ASAP, the Lafayette-based delivery company, posted a $73.5 million net loss in the third quarter, its fourth straight quarter with a loss and its second massive quarterly deficit this year.
Just like the first quarter of this year, ASAP attributed the hefty third quarter loss to a $53.9 million goodwill impairment due to the company’s sagging stock price. A $67 million goodwill impairment led to a $77 million shortfall for ASAP in the first quarter of 2022.
ASAP also posted an $11.7 million loss in the second quarter.
ASAP last posted a profit in the third quarter of 2021, when it hauled in $43.4 million in revenue and had $12.3 million in net income. Meanwhile, the company’s revenue was $25.1 million in the third quarter of 2022.
The delivery company hauled in $91.4 million for the first nine months of the year, compared to $143.5 million for the same period last year.
ASAP blamed its declining revenue on lower order volumes “driven by the highly competitive environment of the delivery business,” as well as inflation and high gas prices, according to a company news release. It said the fall was partially offset by revenue from its third-party payment processing referral services.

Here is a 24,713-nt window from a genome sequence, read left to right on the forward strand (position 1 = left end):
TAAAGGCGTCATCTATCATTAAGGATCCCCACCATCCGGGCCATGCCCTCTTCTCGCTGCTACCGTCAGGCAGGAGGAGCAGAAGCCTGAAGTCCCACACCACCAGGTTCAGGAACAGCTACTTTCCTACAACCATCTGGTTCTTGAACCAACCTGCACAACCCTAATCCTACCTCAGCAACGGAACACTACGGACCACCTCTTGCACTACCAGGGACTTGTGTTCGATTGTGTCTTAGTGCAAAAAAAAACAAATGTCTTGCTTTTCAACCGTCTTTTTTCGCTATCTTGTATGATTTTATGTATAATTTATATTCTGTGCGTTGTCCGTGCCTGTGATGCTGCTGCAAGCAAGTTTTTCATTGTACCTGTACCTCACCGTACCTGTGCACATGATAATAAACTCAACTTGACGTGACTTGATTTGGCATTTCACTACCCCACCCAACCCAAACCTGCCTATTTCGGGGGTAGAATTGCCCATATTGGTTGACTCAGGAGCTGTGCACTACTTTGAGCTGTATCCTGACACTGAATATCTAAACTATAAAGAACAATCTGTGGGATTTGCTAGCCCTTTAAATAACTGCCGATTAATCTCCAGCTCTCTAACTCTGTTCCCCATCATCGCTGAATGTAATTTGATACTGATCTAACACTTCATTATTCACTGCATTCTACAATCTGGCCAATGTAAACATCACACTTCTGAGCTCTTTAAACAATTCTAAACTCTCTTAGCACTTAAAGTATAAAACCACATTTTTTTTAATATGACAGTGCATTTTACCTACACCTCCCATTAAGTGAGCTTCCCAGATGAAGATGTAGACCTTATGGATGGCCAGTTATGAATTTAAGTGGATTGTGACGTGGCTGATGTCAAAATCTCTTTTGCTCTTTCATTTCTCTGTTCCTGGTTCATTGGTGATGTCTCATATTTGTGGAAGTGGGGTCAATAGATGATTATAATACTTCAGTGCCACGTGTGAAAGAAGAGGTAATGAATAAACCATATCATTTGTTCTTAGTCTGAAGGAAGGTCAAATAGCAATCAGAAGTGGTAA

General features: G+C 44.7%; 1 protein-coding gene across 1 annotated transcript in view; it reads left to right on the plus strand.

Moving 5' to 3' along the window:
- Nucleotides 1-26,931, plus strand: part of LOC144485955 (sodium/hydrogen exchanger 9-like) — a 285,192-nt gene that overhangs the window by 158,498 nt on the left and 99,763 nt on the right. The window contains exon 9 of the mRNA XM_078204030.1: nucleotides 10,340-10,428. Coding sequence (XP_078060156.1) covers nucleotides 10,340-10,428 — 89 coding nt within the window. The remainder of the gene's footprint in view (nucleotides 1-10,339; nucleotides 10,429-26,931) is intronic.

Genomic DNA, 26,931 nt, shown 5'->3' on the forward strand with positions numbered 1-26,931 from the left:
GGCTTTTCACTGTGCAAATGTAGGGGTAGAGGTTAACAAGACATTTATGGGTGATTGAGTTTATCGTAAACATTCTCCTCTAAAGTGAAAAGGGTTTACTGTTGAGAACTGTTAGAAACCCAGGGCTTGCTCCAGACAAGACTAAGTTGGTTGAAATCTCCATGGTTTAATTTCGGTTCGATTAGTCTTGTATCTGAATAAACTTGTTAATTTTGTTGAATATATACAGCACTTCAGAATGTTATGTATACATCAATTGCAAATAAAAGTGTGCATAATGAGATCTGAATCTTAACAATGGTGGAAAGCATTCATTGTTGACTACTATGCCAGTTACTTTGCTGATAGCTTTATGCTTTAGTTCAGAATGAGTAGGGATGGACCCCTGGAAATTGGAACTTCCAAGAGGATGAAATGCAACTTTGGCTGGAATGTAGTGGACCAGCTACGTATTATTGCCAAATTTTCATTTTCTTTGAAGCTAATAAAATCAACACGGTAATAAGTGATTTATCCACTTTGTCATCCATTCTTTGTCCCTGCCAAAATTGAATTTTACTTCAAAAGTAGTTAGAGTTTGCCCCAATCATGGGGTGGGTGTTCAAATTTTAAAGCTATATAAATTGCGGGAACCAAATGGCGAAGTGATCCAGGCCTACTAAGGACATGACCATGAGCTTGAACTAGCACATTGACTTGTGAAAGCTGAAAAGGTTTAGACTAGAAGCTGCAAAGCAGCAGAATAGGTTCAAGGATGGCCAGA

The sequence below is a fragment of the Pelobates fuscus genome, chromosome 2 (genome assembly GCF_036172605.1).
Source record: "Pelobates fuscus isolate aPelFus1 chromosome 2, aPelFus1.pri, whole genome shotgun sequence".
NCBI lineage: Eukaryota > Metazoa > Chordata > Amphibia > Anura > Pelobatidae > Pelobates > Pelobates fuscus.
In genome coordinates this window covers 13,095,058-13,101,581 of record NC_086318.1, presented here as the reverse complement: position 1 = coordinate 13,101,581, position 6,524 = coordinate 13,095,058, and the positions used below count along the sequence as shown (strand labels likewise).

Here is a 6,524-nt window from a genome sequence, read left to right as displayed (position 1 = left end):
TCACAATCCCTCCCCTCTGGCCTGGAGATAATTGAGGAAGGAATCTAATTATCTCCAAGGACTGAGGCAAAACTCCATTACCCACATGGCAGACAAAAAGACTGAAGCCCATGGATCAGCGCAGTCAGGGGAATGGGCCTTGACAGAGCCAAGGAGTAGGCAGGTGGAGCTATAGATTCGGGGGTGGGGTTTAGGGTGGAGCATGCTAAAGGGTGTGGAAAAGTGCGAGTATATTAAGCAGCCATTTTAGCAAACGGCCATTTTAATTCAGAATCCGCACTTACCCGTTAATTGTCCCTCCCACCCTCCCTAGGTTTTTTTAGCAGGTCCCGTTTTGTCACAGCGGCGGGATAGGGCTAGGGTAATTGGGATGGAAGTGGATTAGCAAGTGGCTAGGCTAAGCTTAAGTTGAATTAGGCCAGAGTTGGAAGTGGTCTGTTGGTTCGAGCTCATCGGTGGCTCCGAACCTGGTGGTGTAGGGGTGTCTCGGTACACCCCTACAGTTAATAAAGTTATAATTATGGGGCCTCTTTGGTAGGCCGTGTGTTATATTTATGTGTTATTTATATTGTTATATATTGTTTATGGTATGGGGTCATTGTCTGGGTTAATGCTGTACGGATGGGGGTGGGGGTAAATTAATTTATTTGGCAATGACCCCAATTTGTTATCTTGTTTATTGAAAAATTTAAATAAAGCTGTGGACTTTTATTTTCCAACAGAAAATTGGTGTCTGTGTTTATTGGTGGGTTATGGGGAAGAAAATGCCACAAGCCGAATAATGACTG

Goodwill is an intangible asset that appears on a company’s balance sheet that is typically associated with the purchase of another company. A goodwill impairment occurs when the current value of the goodwill drops below its value at the time of the acquisition. ASAP bought a competitor, Delivery Dudes, in March 2021 and a host of payment processing platforms in August 2021.
ASAP has pulled out every tool imaginable this year to improve its financial performance. It has changed its business model to deliver more than food, including auto parts, apparel and more, and it has reduced outstanding debt. It has also entered into a partnership with FoodBoss, an online food delivery search engine, to expand its audience.
In October, ASAP shareholders — on their third try — approved a reverse stock split that will consolidate the company’s available shares and, in theory, raise the price of those shares. ASAP has until January to raise its share price above Nasdaq’s $1 minimum to avoid being delisted from the index.
Shares for Waitr Holdings, ASAP’s parent company, were trading at 14 cents as of Thursday morning.
The company, formerly known as Waitr, rebranded as ASAP earlier this year because of a trademark dispute.